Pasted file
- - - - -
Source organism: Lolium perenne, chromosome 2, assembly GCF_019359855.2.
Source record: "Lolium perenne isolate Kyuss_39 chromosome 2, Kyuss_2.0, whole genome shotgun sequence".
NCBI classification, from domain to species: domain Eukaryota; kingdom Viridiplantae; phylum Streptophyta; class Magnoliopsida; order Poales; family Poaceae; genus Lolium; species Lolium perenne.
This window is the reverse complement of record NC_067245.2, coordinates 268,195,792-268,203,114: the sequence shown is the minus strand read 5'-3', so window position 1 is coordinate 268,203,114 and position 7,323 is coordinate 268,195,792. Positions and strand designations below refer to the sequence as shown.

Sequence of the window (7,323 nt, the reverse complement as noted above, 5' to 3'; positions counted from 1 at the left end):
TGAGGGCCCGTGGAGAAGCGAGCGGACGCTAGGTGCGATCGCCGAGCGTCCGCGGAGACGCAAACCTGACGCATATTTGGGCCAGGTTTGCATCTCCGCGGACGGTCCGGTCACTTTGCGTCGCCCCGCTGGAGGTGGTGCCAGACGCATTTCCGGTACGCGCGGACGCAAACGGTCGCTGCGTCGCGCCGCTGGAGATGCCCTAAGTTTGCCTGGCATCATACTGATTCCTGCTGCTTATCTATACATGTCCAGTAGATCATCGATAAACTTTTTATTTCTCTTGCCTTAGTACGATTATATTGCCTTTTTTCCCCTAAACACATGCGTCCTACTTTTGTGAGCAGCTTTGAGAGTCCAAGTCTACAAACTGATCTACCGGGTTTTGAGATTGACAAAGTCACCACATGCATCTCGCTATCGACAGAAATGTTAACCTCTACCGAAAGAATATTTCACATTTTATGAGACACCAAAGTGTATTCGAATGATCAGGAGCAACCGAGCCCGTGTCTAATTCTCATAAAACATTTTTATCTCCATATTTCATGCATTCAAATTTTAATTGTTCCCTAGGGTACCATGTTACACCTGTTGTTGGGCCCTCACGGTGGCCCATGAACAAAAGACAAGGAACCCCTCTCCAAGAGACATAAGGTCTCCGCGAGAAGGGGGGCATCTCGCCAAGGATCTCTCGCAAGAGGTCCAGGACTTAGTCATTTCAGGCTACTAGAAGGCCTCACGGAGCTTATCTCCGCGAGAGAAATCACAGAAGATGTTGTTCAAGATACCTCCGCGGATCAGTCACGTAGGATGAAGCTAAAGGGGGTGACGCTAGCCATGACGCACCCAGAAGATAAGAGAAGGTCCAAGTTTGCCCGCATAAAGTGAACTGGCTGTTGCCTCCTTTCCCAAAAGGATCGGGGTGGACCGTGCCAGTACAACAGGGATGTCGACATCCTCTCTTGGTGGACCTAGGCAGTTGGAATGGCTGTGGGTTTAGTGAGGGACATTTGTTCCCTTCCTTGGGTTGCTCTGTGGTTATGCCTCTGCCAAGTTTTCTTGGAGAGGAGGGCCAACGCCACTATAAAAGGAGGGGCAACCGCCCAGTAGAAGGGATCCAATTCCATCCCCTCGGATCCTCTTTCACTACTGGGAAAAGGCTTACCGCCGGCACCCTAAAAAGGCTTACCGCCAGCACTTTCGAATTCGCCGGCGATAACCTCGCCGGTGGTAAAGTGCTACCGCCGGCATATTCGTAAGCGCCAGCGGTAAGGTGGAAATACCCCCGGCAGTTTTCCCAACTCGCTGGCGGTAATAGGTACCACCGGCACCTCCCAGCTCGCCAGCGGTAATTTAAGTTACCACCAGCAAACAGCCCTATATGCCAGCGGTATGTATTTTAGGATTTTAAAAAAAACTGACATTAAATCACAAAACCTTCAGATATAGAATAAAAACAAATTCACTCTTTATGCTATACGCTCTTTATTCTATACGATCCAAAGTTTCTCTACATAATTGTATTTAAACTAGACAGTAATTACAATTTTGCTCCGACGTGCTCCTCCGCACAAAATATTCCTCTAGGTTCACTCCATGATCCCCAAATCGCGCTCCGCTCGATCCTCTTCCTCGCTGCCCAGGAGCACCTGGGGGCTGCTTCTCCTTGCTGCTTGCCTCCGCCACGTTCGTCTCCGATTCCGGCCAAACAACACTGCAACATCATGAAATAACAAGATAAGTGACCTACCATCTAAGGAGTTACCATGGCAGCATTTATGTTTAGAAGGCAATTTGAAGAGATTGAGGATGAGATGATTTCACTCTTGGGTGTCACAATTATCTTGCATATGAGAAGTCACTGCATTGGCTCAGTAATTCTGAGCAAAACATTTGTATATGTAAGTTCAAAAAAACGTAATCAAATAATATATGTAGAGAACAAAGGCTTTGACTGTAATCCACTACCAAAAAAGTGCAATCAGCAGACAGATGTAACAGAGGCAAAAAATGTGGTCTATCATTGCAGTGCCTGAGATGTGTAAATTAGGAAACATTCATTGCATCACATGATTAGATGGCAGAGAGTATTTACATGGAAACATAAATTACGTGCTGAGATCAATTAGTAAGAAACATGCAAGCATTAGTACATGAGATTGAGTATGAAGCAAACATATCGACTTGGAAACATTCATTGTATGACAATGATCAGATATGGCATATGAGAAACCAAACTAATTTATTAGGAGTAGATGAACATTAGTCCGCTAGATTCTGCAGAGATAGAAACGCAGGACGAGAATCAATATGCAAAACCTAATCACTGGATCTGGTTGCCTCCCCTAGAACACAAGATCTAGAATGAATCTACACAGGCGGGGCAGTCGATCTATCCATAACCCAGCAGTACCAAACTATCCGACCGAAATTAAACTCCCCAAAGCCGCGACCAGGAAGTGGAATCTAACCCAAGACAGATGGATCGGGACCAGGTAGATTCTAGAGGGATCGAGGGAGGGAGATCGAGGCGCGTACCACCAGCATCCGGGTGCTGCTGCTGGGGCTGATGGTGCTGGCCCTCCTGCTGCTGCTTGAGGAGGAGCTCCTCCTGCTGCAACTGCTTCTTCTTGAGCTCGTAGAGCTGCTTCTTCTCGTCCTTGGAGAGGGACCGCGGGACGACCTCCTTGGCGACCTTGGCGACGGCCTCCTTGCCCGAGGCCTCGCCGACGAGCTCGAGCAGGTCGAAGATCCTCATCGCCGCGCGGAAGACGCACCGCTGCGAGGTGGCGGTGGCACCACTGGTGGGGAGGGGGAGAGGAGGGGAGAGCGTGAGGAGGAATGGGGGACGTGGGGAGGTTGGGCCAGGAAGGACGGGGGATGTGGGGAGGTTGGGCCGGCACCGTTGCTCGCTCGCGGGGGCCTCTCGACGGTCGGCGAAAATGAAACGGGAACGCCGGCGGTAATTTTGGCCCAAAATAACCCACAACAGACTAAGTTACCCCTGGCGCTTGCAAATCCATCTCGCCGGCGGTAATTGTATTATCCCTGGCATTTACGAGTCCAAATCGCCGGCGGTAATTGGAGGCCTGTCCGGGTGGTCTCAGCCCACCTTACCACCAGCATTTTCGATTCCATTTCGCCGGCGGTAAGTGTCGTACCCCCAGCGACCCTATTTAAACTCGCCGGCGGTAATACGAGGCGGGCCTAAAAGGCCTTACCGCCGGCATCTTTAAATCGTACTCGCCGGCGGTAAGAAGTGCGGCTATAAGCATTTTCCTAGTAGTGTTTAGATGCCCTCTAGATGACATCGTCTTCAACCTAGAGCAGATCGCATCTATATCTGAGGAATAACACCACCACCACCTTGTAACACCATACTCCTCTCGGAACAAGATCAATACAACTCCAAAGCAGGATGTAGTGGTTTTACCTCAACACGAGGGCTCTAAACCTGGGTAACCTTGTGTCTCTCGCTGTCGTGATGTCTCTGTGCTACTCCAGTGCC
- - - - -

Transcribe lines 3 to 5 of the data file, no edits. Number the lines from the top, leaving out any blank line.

NCBI classification, from domain to species: domain Eukaryota; kingdom Viridiplantae; phylum Streptophyta; class Magnoliopsida; order Poales; family Poaceae; genus Lolium; species Lolium perenne.
This window is the reverse complement of record NC_067245.2, coordinates 268,195,792-268,203,114: the sequence shown is the minus strand read 5'-3', so window position 1 is coordinate 268,203,114 and position 7,323 is coordinate 268,195,792. Positions and strand designations below refer to the sequence as shown.

Sequence of the window (7,323 nt, the reverse complement as noted above, 5' to 3'; positions counted from 1 at the left end):